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More Than 100 Students Turn Out for Marrow Typing

* Undergraduates show support for Harvard alum

By Benjamin E. Berkman, CONTRIBUTING WRITER

The plight Alan J. Kuo '85, which has sparked a national movement to recruit bone marrow donors, came home to Harvard today as more than 120 people flooded Loker Commons to join the donor registry.

Organizers said the first day of the two-day drive to check students for potential marrow compatibility exceeded expectations.

"It's been a really great outpouring of support by the community and especially the Asian-American community," said Mark A. Simonoff, a high school friend of Kuo's who is helping to spearhead the drive.

Although the drive targets Asian-Americans because of their higher probability of matching Kuo's tissue type, not all the students who came to donate yesterday were Asian.

All students who come to register at Loker are put into the National Marrow Donor Program registry so that they can still have their type listed.

Handling out flyers outside the Science Center, Simonoff, a 1988 Harvard Law School graduate, also characterized Harvard's students as being "generous and warmhearted in response to Alan's plight."

Coordinator Rebecca Young '86-'88, who said she knew Kuo from their years at Harvard was in Loker Commons yesterday to help facilitate the registry process.

The process involves taking a small blood sample and filling out a medical form.

"We are thrilled at the fantastic turnout from the Harvard Community and we hope that it continues through the end of the drive," Young said. "The more people that register the more likely it is that someone will match Alan or someone else dying from Leukemia and save their life."

As of 2:30 p.m. yesterday, the drive had recruited 120 people-many more than the target number of 100 new registrants over the two-day drive, which would have represented 10 percent of Harvard's 1,000 Asian undergraduates. Organizers said they expect the numbers of volunteers to continue climbing.

The donor drive has met with success wherever it has been attempted, organizers said. At the University of California Berkeley, 989 Asians were registered as donors. Similar initiatives have been organized by Kuo's friends in Washington, D.C., Philadelphia, Chicago and San Francisco.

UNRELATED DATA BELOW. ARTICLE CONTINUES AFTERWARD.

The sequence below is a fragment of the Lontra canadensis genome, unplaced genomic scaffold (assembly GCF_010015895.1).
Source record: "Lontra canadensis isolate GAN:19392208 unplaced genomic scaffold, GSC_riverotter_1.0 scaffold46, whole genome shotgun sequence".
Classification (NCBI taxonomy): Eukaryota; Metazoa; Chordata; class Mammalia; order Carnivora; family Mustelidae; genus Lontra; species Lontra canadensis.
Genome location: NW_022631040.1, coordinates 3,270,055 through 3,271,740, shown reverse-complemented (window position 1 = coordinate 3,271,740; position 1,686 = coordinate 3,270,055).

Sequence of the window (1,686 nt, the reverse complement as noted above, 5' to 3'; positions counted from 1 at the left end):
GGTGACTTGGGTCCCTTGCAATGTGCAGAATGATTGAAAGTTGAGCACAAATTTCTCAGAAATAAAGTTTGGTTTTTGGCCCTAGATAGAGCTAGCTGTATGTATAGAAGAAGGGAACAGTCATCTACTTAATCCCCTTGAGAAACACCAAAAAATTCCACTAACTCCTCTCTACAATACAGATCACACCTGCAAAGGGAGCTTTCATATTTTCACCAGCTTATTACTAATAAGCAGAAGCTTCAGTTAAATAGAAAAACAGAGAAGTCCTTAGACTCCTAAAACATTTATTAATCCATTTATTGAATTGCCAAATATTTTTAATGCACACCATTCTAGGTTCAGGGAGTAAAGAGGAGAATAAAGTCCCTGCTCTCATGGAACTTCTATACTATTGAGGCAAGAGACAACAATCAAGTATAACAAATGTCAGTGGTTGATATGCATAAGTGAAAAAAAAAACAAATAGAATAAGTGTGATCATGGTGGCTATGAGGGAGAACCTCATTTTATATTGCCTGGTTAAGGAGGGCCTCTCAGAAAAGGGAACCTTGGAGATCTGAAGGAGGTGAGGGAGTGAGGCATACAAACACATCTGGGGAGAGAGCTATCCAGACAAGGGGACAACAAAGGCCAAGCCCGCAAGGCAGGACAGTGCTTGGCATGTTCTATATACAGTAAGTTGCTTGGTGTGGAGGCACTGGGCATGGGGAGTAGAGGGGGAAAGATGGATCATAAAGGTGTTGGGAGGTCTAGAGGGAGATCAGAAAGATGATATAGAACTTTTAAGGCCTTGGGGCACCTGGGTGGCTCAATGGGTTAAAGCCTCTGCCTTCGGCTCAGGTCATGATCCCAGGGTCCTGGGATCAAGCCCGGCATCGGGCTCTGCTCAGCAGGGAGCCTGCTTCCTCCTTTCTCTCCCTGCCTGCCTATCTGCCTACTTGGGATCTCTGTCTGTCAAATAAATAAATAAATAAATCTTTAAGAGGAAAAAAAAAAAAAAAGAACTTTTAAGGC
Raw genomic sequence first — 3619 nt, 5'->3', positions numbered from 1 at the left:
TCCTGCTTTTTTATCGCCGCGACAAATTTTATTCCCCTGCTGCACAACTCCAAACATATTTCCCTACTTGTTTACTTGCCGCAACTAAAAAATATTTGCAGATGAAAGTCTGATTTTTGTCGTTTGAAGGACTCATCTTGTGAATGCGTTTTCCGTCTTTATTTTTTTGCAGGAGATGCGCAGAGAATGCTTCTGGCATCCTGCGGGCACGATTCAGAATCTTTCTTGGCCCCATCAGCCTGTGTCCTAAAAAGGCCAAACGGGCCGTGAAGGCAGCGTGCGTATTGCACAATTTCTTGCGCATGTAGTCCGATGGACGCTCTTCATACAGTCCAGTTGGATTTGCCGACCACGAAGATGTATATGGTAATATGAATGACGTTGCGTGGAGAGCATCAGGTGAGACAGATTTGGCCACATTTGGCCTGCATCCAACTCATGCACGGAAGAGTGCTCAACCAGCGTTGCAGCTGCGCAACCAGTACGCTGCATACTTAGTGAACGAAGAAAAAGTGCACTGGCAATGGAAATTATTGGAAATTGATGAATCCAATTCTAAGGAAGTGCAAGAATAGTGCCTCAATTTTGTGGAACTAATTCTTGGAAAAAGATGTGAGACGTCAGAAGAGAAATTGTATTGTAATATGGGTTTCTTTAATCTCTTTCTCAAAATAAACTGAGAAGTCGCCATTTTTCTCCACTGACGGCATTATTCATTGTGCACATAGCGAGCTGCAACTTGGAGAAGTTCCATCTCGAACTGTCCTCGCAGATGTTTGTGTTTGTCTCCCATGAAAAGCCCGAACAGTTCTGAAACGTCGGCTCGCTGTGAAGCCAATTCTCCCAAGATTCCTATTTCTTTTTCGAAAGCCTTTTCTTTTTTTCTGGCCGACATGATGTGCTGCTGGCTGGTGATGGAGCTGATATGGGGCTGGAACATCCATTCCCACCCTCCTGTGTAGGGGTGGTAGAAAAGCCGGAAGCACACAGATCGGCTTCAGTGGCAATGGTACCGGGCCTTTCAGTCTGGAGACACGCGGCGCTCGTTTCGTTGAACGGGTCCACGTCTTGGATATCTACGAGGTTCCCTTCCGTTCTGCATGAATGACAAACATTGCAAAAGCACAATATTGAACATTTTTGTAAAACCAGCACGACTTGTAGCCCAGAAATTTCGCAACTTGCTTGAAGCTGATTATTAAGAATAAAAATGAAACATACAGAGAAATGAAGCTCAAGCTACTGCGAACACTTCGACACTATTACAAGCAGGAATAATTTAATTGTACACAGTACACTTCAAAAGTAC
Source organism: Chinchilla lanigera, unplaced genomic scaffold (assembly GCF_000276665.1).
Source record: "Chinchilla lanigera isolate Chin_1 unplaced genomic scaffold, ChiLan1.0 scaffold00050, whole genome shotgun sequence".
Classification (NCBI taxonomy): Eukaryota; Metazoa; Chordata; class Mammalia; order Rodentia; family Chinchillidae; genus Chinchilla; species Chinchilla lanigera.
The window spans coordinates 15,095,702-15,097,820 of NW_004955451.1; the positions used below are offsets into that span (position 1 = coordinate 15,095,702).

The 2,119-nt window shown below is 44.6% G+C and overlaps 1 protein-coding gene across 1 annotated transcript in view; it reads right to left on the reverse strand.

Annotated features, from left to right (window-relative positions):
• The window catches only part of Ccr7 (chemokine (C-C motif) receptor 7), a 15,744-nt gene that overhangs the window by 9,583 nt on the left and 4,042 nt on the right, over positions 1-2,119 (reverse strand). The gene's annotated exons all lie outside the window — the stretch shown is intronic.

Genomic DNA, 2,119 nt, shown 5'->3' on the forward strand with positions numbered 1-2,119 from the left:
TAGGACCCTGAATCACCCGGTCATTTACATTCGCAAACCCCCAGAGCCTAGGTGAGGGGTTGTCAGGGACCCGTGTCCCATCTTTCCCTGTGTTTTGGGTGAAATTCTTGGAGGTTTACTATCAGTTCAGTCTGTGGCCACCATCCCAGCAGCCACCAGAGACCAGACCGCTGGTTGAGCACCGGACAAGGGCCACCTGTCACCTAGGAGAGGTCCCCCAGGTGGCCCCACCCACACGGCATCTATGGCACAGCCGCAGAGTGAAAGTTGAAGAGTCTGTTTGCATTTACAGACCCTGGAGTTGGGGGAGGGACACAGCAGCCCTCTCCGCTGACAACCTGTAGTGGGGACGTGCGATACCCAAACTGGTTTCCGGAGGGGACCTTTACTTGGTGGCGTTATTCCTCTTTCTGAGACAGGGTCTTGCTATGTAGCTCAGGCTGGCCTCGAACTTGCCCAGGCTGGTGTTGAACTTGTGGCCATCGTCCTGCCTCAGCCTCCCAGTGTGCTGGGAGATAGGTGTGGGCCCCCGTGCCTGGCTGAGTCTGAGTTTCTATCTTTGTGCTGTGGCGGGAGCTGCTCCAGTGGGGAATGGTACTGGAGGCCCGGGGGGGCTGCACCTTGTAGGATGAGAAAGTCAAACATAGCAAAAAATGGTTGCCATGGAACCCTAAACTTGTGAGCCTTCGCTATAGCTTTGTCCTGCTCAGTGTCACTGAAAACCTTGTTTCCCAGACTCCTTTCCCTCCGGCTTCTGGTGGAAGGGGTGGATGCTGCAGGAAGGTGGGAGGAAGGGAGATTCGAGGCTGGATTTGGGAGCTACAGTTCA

Kuo's family has also organized drives in Asia. His uncle has doubled the registry in Singapore by recruiting more than 1,000 people.

Various Harvard organizations joined Kuo's friends in sponsoring the event, including the Harvard-Radcliffe Cancer Society and the Harvard-Radcliffe Chinese Students Association (HRCSA).

Harrison Lin '99, a co-president of HRCSA, said he had the idea for this drive when he saw an advertisement that bemoaned the low donor registration numbers.

Lin contacted the Human Leukocyte Registry in Boston and then worked with young and Simonoff to produce this two-day event. He said that the event was going "a lot better than we had dreamed."

The chance to save someone's life appealed to many students who had blood drawn for testing yesterday.

Susan Yeh '99 said she was helping with HRO mailings in Loker when one of Alan's friends came up to her with their pitch. She said she was taken by the sympathetic story and was glad to do "anything to help".

Christine A. Zimmerman '01 saw her father go through a bone marrow transplant last year. She said when she saw posters advertising the drive she felt like she owed something back.

The drive will continue today from 10 a.m. until 4 p.m. in Loker. All volunteers will receive free Toscanini's ice cream.CrimsonMelissa K. CrockerBARING BONE: BRUCE A. FRASER, a phlebotomist with Lab Corporation, draws blood from RAVI C. CHHATPAR '98 at the bone marrow drive yesterday.

Kuo's family has also organized drives in Asia. His uncle has doubled the registry in Singapore by recruiting more than 1,000 people.

Various Harvard organizations joined Kuo's friends in sponsoring the event, including the Harvard-Radcliffe Cancer Society and the Harvard-Radcliffe Chinese Students Association (HRCSA).

Harrison Lin '99, a co-president of HRCSA, said he had the idea for this drive when he saw an advertisement that bemoaned the low donor registration numbers.

Lin contacted the Human Leukocyte Registry in Boston and then worked with young and Simonoff to produce this two-day event. He said that the event was going "a lot better than we had dreamed."

The chance to save someone's life appealed to many students who had blood drawn for testing yesterday.

Susan Yeh '99 said she was helping with HRO mailings in Loker when one of Alan's friends came up to her with their pitch. She said she was taken by the sympathetic story and was glad to do "anything to help".

Christine A. Zimmerman '01 saw her father go through a bone marrow transplant last year. She said when she saw posters advertising the drive she felt like she owed something back.

The drive will continue today from 10 a.m. until 4 p.m. in Loker. All volunteers will receive free Toscanini's ice cream.CrimsonMelissa K. CrockerBARING BONE: BRUCE A. FRASER, a phlebotomist with Lab Corporation, draws blood from RAVI C. CHHATPAR '98 at the bone marrow drive yesterday.

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